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FOR RELEASE: February 13, 2004
The Heart Truth -- Heart Disease is the Leading Killer of Women
The Heart Truth is that heart disease is the leading killer of all Oklahoma women regardless of race or ethnicity, according to officials at the Oklahoma State Department of Health (OSDH). Furthermore, the National Heart, Lung, and Blood Institute reports one in 10 American women ages 45 to 64 have some form of heart disease. After the age of 65, this number increases to one in five in women.
The OSDH Chronic Disease Service is partnering with the National Heart, Lung, and Blood Institute to help prevent heart disease by encouraging healthy lifestyles, and educating the public about heart disease through participation in a national campaign called The Heart Truth.
Health officials recommend that women be aware of the signs and symptoms of heart disease, including "classic" chest pain that grips the chest and spreads to the shoulders, neck or arms. Women may have a greater tendency than men to have atypical chest pain or to complain of abdominal pain, mid-back or jaw pain, and/or indigestion, difficulty breathing (dyspnea), nausea, anxiety and unexplained, extreme fatigue.
Some of the risk factors that lead to the development of heart disease are heredity, age, and race - factors that cannot be changed. However, there are areas within your control that can be modified to greatly decrease risk, such as high blood pressure, high blood cholesterol, cigarette smoking, overweight, physical inactivity, and diabetes.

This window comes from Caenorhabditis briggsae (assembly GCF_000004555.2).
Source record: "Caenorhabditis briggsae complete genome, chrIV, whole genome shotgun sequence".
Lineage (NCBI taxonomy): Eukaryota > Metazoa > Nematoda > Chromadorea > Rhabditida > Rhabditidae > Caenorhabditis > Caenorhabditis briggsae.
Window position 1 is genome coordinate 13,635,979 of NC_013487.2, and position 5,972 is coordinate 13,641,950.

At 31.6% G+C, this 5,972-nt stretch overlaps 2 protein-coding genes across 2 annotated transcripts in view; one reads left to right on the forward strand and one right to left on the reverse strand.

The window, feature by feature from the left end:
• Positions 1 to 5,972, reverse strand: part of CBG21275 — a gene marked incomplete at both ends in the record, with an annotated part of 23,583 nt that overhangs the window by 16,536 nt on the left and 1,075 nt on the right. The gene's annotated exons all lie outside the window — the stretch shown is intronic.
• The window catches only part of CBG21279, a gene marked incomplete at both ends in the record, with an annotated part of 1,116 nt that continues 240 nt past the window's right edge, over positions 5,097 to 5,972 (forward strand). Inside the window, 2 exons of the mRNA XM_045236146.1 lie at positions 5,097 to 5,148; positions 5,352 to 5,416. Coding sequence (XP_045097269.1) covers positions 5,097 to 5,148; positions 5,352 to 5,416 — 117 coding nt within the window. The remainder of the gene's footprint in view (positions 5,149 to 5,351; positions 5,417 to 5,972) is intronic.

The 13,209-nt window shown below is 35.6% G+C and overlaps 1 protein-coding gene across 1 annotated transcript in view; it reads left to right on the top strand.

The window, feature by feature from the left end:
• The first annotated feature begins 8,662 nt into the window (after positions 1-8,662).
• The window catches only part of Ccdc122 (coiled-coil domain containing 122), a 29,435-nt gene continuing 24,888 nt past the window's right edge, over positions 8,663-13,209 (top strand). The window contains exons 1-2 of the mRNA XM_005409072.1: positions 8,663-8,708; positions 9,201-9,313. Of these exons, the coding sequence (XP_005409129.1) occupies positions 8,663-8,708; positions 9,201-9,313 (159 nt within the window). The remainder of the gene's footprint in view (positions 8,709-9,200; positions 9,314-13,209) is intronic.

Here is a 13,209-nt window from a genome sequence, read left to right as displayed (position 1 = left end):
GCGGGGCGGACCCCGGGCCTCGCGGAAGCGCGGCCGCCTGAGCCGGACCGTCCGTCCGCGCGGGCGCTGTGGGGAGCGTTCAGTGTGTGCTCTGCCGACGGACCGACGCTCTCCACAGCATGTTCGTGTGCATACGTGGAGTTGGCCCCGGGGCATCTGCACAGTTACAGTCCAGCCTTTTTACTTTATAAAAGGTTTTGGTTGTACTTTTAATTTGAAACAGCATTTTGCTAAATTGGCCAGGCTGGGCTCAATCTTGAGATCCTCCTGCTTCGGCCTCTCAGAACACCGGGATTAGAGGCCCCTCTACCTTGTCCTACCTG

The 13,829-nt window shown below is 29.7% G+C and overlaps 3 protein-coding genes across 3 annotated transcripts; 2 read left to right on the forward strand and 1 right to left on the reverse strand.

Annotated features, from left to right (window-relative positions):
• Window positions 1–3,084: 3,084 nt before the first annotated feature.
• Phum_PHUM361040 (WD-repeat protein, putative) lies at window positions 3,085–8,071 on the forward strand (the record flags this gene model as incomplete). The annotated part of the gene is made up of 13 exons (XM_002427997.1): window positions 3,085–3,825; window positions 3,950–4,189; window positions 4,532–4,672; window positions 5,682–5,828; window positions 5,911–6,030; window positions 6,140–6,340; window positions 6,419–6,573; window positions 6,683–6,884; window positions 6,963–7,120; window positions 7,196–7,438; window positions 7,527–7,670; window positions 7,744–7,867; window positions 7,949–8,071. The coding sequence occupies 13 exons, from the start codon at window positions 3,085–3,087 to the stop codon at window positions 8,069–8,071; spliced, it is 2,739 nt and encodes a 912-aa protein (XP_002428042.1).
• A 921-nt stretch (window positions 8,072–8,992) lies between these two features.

“Sometimes high blood pressure and high blood cholesterol are called ‘silent killers’ because they go undetected and many people with these diseases do not feel sick or show symptoms. That makes it even more important to get your blood pressure and cholesterol checked regularly by your health care provider,” said State Health Commissioner Dr. Mike Crutcher.
The Heart Truth about women’s health in Oklahoma is:
Some tips to improve women’s health and to help prevent heart attacks include:
For more information about heart disease and monitoring blood pressure and cholesterol levels, contact your health care provider or local county health department. To find out more about The Heart Truth campaign, call the OSDH Chronic Disease Service at 405/271-4072.
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